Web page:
Did you know Jaw pain can be treated.
It can be common for clients to come to Barefoot Physiotherapy and end up getting an internal jaw release from one of the physios. Having a jaw release can sometimes come as a bit of a shock to people. This is because even though most people mention tension being held in the jaw, jaw pain, clenching or grinding, it isn’t usually directly addressed.
What is Jaw pain?
The small muscles in the jaw, mainly the masseter, buccinator and the pterygoids (silent ‘p’), can become overactive, tight and unhappy just like any other muscle.
Why we get Jaw pain.
There can be multiple reasons as to why you may have jaw pain or tightness. All jaw pain does not necessarily have to be what is termed ‘TMJ dysfunction’. TMJ is known as the Temporomandibular Joint – meaning the jaw joint. This is more an umbrella term, rather than giving us a reason for the pain, so we are still left asking ‘why’.
- Teeth grinding and clenching is an obvious one because of the physical squeezing of the muscles.
- Dental work like braces or getting teeth pulled.
- This is a factor that contributes over time and can slowly build up without us noticing.
- The resting position and posture of our jaw can cause tightness over time.
- Posture of our skull on our neck, commonly referred to as forward head posture, causes our neck muscles to bring our jaw down, which in turn causes our jaw muscles to keep our mouths closed.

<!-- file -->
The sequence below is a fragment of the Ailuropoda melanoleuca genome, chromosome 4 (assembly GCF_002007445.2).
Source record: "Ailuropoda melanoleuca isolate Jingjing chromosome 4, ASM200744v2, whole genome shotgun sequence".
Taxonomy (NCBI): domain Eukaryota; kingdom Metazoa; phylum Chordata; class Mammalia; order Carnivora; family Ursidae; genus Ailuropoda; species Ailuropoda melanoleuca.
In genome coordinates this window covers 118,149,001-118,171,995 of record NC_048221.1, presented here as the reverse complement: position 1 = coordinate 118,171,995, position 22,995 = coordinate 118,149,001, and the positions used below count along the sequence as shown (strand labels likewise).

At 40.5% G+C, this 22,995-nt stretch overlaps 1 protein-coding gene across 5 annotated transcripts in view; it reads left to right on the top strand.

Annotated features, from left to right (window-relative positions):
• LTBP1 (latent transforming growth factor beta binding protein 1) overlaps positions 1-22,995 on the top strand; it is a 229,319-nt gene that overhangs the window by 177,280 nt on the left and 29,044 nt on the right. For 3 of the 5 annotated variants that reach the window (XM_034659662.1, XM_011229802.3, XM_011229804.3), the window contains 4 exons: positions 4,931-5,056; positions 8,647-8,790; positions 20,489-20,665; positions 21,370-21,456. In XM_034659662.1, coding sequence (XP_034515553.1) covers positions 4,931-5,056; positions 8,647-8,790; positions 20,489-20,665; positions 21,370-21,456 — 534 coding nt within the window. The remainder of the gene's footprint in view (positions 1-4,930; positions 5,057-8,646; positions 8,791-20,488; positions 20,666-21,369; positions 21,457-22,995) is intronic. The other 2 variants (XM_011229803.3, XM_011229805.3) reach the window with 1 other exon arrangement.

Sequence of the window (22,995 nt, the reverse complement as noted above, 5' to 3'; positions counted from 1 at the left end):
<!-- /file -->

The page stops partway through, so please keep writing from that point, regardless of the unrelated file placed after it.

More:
- Headaches, or neck pain, associated with upper neck joint stiffness can contribute to jaw symptoms.
- Tension and stress can be held in the jaw and it can become a difficult thing for your brain to understand when you want the jaw to ‘relax’
How we treat Jaw Pain.
When addressing jaw pain, we have a look at your jaw movements, neck movements, possibly trunk and shoulder ranges as well as checking neural irritation tests for neck and arms. Assessment and treatment of upper neck joints, and jaw muscles to improve nerve irritation and movements. We will discuss stress management, sleep positions, and other contributing factors (think brain overload).
Here are some key points that are important and things you can start working on now:
- Awareness: Can you bring attention to the tension held in the jaw and actively tell yourself to reduce it? If not, don’t worry, those messages from brain to muscle can take time to develop
- Jaw release: Either internally, with thumb and index finger pads to squeeze the tight spot, or externally. Being gentle with yourself and not overdoing, as these muscles are smaller and can be sensitive. Hold 30s-60s, 2-3x, can be done throughout the day, a link to help: Inside Jaw Release
- Sleep position: You want your neck and jaw muscles to be relaxed while you are trying to rest! It is best to try and set up where upper traps, neck and jaw are supported and squishy: set up your sleep position
- Head posture: This will differ for everyone and be dependent on your neural irritation, as sometimes position changes are aggravating for upper neck nerve irritation
You can call Barefoot Physiotherapy to learn more and discuss the factors that might be contributing to your jaw pain!